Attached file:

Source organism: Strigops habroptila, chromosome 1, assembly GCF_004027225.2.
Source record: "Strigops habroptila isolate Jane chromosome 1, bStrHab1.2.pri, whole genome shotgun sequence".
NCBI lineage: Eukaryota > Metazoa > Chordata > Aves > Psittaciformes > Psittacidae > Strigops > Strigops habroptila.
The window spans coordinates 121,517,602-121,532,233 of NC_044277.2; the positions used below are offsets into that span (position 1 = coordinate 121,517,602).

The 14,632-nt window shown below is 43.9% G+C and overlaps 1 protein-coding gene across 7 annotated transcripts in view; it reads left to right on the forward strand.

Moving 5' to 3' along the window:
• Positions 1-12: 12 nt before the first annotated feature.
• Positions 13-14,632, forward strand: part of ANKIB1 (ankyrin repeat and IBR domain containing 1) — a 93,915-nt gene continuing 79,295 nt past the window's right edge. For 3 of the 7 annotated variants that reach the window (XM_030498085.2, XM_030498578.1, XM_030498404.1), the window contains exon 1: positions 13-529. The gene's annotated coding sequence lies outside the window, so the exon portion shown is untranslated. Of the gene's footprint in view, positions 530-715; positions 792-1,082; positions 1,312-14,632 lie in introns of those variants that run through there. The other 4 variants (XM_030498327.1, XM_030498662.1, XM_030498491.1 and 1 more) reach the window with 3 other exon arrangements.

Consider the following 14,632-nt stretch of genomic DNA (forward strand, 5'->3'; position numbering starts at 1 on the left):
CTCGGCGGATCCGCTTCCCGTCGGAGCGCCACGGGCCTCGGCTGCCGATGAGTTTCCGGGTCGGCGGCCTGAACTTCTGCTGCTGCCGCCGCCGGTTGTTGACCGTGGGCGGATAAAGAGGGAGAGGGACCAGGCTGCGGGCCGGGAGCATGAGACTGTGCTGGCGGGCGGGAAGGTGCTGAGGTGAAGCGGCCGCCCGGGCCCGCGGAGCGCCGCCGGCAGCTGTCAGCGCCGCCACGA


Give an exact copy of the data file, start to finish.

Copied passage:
Source organism: Strigops habroptila, chromosome 1, assembly GCF_004027225.2.
Source record: "Strigops habroptila isolate Jane chromosome 1, bStrHab1.2.pri, whole genome shotgun sequence".
NCBI lineage: Eukaryota > Metazoa > Chordata > Aves > Psittaciformes > Psittacidae > Strigops > Strigops habroptila.
The window spans coordinates 121,517,602-121,532,233 of NC_044277.2; the positions used below are offsets into that span (position 1 = coordinate 121,517,602).

The 14,632-nt window shown below is 43.9% G+C and overlaps 1 protein-coding gene across 7 annotated transcripts in view; it reads left to right on the forward strand.

Moving 5' to 3' along the window:
• Positions 1-12: 12 nt before the first annotated feature.
• Positions 13-14,632, forward strand: part of ANKIB1 (ankyrin repeat and IBR domain containing 1) — a 93,915-nt gene continuing 79,295 nt past the window's right edge. For 3 of the 7 annotated variants that reach the window (XM_030498085.2, XM_030498578.1, XM_030498404.1), the window contains exon 1: positions 13-529. The gene's annotated coding sequence lies outside the window, so the exon portion shown is untranslated. Of the gene's footprint in view, positions 530-715; positions 792-1,082; positions 1,312-14,632 lie in introns of those variants that run through there. The other 4 variants (XM_030498327.1, XM_030498662.1, XM_030498491.1 and 1 more) reach the window with 3 other exon arrangements.

Consider the following 14,632-nt stretch of genomic DNA (forward strand, 5'->3'; position numbering starts at 1 on the left):
CTCGGCGGATCCGCTTCCCGTCGGAGCGCCACGGGCCTCGGCTGCCGATGAGTTTCCGGGTCGGCGGCCTGAACTTCTGCTGCTGCCGCCGCCGGTTGTTGACCGTGGGCGGATAAAGAGGGAGAGGGACCAGGCTGCGGGCCGGGAGCATGAGACTGTGCTGGCGGGCGGGAAGGTGCTGAGGTGAAGCGGCCGCCCGGGCCCGCGGAGCGCCGCCGGCAGCTGTCAGCGCCGCCACGA